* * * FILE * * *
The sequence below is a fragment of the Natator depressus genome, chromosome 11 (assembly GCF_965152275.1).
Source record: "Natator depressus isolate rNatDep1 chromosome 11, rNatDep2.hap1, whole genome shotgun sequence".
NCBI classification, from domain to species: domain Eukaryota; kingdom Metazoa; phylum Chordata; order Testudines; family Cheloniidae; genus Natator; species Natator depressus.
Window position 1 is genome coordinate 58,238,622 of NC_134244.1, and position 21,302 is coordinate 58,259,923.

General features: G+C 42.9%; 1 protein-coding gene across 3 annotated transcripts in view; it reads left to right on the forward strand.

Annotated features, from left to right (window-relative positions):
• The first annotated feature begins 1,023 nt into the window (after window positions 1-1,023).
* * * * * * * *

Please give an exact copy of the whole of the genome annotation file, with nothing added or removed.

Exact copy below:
The sequence below is a fragment of the Natator depressus genome, chromosome 11 (assembly GCF_965152275.1).
Source record: "Natator depressus isolate rNatDep1 chromosome 11, rNatDep2.hap1, whole genome shotgun sequence".
NCBI classification, from domain to species: domain Eukaryota; kingdom Metazoa; phylum Chordata; order Testudines; family Cheloniidae; genus Natator; species Natator depressus.
Window position 1 is genome coordinate 58,238,622 of NC_134244.1, and position 21,302 is coordinate 58,259,923.

General features: G+C 42.9%; 1 protein-coding gene across 3 annotated transcripts in view; it reads left to right on the forward strand.

Annotated features, from left to right (window-relative positions):
• The first annotated feature begins 1,023 nt into the window (after window positions 1-1,023).